So last Thursday I was planning to drag myself down to the track for my first sprint session since Alan’s heart had done its little “cry for help” and given us all a stark reminder that regardless of how active you are, the fuel you take on board has got to be good too. Despite being in hospital Alan had been regularly texting me tips and training plans in between watching episodes of Emmerdale, so I knew I needed to do 300m sprints. I had brilliantly forgotten my Nike Sportswatch so it was going to be interesting measuring my times anyway, but I admit I was a bit taken aback when I got a text from Alan:
Alan then went quiet for an hour, so being the rational person I am (I once thought my mum had died when she didn’t answer the phone when in fact her phone line had gone down), I assumed texting me had taxed Alan so much he’d been carted back off to Papworth to have another stent put in. But then this happened:
For those of you who know Alan, he’s a stubborn as anything, so if he’s decided he wants a coaching session, that’s what’s going to happen. But I have to admit that when I cycled into Wilberforce Road and saw him leaning against a steeplechase barrier, watching Goldie Sayers hurling javelins across the site in her last practice there before flying to Beijing for the IAAF World Championships, a big smile spread across my face. it was like he’d never been away. After a bear hug it was down to business as usual.
Sprinting sessions are never my favourite, as I’m simply not built for short bursts of extreme speeds, and five years of running long distances means my sprinting technique was non-existent before I met Alan. He told me he wanted me to aim for 62-63 seconds per 300m since I was at 65-66 the last time we did this (for context, the women’s record at this distance is 35.30 seconds, set by Ana Guevara in 2003), so it was a reasonable aim over such a short distance. So I did the first one in 56 seconds, leading Alan to say “Blimey girl, what’s got into you?”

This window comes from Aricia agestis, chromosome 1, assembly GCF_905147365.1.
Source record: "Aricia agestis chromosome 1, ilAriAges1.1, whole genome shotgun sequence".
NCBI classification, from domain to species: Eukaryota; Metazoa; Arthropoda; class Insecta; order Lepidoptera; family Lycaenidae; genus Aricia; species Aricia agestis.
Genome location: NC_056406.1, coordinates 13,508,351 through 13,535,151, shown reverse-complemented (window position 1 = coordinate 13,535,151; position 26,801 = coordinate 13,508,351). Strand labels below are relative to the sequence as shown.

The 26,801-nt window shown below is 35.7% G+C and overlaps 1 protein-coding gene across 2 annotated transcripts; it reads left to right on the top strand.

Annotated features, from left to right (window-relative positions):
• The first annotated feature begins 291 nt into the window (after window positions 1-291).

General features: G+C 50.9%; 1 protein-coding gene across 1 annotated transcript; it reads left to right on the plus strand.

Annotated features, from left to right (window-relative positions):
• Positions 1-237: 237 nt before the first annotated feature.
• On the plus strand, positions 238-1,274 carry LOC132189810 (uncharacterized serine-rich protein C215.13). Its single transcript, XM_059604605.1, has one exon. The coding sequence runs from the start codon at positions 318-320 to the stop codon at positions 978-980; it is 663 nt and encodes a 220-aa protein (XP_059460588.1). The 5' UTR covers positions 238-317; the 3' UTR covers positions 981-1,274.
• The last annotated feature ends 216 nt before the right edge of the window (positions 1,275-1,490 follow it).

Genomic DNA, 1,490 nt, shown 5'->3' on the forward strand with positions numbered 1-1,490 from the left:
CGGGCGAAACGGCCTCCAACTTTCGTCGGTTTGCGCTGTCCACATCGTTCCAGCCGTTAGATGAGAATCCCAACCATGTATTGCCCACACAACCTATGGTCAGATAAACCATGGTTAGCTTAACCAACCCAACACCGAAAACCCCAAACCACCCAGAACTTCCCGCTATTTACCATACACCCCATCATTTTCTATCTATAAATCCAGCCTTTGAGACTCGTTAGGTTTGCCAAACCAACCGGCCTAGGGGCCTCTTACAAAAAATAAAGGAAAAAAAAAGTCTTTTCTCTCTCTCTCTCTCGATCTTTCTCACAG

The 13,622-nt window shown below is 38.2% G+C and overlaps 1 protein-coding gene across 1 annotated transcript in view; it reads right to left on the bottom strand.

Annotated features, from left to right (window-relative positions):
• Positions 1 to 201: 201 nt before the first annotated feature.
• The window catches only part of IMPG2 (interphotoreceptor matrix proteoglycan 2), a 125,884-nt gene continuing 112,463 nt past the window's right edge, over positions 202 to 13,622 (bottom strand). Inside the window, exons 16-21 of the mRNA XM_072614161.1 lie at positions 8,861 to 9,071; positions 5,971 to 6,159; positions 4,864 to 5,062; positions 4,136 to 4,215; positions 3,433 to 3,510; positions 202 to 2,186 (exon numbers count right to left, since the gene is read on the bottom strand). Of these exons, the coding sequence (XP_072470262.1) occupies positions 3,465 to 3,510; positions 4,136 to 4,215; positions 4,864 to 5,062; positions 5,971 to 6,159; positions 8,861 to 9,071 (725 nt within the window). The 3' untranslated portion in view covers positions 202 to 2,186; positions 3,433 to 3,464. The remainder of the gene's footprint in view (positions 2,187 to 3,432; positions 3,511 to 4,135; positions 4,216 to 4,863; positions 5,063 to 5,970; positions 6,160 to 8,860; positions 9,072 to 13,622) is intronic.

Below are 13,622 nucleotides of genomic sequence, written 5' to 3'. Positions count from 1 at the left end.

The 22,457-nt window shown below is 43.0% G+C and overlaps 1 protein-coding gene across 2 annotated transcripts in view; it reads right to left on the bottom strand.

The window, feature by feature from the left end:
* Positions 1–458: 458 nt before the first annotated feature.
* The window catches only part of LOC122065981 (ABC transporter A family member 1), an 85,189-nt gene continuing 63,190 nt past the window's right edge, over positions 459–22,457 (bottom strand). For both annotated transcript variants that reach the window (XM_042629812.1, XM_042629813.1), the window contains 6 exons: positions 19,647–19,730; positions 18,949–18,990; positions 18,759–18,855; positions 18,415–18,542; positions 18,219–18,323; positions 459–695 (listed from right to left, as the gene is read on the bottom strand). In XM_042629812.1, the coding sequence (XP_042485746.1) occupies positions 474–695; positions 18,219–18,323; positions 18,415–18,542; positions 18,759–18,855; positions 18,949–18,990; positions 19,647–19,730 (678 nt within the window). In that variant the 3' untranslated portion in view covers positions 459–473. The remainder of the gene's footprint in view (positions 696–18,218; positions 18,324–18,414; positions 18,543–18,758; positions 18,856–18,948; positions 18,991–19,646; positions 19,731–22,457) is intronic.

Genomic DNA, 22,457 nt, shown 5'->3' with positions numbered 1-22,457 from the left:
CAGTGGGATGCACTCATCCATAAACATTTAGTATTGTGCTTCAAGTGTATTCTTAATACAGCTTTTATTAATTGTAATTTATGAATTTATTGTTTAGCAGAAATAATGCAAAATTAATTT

While this might sound like a good thing, I knew I had gone off too fast. It’s like I forget I have to do it 7 more times. Sprints 2 and 3 were ok (58 seconds ish), but on sprint 4 (60 seconds) my quads were burning and I was gasping “I’ve lost it!” as I went over the line. Way to keep a positive mental attitude there Thomas.
It was raining so Alan and I spent my recovery under the Pavilion balcony in the dry, and he did that infuriating (but also fair) thing of tapping his head and saying “it’s all up here”. And although there was no denying that my legs hurt, a 4 minute recovery should be more than enough for me. I don’t have to try and beat myself (or anyone else for that matter) on every lap. The whole point of this training is consistency and pacing. Alan also decided that now was the time to tell me that if he collapsed, I had to spray the drug he had in his pocket under his tongue. So it’s a good job he didn’t keel over at the start of the session then.
So somehow, I managed to get a hold of myself. I think it was partly managing to control my head and partly wanting to do Alan proud after everything that had happened over the last fortnight, to show him how much I appreciated his schlepping out to see me 6 days after his operation (not that I had much choice in the matter). I managed to do the last lap exactly how I’d started – in 56 seconds. Boom. Alan told me it was the best I’d ever run, which has got to be one of the best compliments I’ve ever received.
So all in all it was a fantastic session, and as we said goodbye to Goldie and wished her luck in Beijing, I felt like I’d left the last 2 weeks of stress pummeled into the track where it belongs. It felt flipping awesome. And then on Saturday I managed a new 5k PB at the Milton Parkrun: